18-RAM - Random access memory Sequential circuits all...

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Random Access Memory 1 Random access memory Sequential circuits all depend upon the presence of memory. A flip-flop can store one bit of information. A register can store a single “word,” typically 32-64 bits. Random access memory , or RAM , allows us to store even larger amounts of data. Today we’ll see: The basic interface to memory. How you can implement static RAM chips hierarchically. This is the last piece we need to put together a computer!
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Random Access Memory 2 Introduction to RAM Random-access memory , or RAM , provides large quantities of temporary storage in a computer system. Remember the basic capabilities of a memory: It should be able to store a value. You should be able to read the value that was saved. You should be able to change the stored value. A RAM is similar, except that it can store many values. An address will specify which memory value we’re interested in. Each value can be a multiple-bit word (e.g., 32 bits). We’ll refine the memory properties as follows: A RAM should be able to: - Store many words, one per address - Read the word that was saved at a particular address - Change the word that’s saved at a particular address
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Random Access Memory 3 Picture of memory You can think of computer memory as being one big array of data. The address serves as an array index. Each address refers to one word of data. You can read or modify the data at any given memory address, just like you can read or modify the contents of an array at any given index. If you’ve worked with pointers in C or C++, then you’ve already worked with memory addresses.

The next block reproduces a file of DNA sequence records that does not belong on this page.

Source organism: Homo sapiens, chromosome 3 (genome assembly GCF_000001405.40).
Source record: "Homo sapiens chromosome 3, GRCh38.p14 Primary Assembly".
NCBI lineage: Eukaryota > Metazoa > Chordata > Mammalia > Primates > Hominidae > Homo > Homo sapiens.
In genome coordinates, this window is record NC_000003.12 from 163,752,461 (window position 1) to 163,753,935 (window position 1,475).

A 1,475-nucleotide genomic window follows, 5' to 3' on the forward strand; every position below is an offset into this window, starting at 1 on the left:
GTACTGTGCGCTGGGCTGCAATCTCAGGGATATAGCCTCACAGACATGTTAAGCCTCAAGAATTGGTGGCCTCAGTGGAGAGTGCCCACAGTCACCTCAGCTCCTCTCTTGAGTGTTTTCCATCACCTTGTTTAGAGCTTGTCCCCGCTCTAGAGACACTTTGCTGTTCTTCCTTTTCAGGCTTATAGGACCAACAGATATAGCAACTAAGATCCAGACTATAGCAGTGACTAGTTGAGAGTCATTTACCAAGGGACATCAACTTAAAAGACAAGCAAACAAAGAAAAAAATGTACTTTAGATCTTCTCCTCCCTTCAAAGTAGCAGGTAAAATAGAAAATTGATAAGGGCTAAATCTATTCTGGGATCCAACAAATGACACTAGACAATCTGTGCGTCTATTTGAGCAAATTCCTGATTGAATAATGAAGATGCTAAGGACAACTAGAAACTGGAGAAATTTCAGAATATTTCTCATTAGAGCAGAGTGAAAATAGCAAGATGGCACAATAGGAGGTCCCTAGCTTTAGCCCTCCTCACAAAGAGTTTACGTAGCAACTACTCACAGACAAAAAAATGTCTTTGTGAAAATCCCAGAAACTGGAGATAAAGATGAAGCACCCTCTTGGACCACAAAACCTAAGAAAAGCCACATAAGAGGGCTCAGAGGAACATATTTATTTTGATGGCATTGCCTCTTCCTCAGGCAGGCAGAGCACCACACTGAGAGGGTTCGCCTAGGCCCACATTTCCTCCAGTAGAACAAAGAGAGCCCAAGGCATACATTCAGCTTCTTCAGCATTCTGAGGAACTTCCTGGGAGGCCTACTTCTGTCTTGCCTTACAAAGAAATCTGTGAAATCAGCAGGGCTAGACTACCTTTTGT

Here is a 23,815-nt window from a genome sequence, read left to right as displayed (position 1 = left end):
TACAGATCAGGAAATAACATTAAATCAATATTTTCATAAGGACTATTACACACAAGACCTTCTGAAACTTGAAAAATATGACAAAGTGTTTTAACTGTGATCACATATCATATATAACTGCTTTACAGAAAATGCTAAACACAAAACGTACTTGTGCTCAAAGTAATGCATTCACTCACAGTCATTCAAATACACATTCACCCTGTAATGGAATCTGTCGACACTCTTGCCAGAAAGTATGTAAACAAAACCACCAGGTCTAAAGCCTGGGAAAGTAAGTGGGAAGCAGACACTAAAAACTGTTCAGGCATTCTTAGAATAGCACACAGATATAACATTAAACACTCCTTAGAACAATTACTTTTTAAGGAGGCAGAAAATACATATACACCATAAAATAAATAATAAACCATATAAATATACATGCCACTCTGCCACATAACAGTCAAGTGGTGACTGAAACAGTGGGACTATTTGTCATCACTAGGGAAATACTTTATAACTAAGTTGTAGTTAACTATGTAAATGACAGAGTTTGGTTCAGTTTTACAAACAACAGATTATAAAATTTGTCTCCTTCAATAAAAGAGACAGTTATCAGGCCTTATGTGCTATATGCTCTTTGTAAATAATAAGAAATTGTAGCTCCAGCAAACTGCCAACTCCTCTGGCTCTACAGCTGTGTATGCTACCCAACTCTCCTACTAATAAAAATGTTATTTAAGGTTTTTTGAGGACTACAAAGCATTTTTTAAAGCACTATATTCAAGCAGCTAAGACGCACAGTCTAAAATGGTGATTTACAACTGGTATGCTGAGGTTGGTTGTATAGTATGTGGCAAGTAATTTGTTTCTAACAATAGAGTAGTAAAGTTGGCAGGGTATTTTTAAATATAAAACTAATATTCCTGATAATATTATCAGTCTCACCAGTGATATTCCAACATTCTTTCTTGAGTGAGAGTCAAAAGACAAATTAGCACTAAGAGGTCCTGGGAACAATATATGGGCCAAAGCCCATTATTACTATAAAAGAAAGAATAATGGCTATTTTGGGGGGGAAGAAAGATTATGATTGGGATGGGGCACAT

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Random Access Memory 4 Block diagram of RAM This block diagram introduces the main interface to RAM. A Chip Select, CS , enables or disables the RAM. ADRS specifies the address or location to read from or write to. WR selects between reading from or writing to the memory. To read from memory, WR should be set to 0. OUT will be the n-bit value stored at ADRS. To write to memory, we set WR = 1. DATA is the n-bit value to save in memory. This interface makes it easy to combine RAMs together, as we’ll see. 2 k x n memory ADRS OUT DATA CS WR k n n
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5 Memory sizes We refer to this as a 2 k x n memory. There are k address lines , which can specify one of 2 k addresses. Each address contains an n-bit word. For example, a 2 24 x 16 RAM contains 2 24 = 16M words, each 16 bits long. The RAM would need 24 address lines.
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This note was uploaded on 10/19/2011 for the course CS 231 taught by Professor - during the Spring '08 term at University of Illinois at Urbana–Champaign.

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18-RAM - Random access memory Sequential circuits all...

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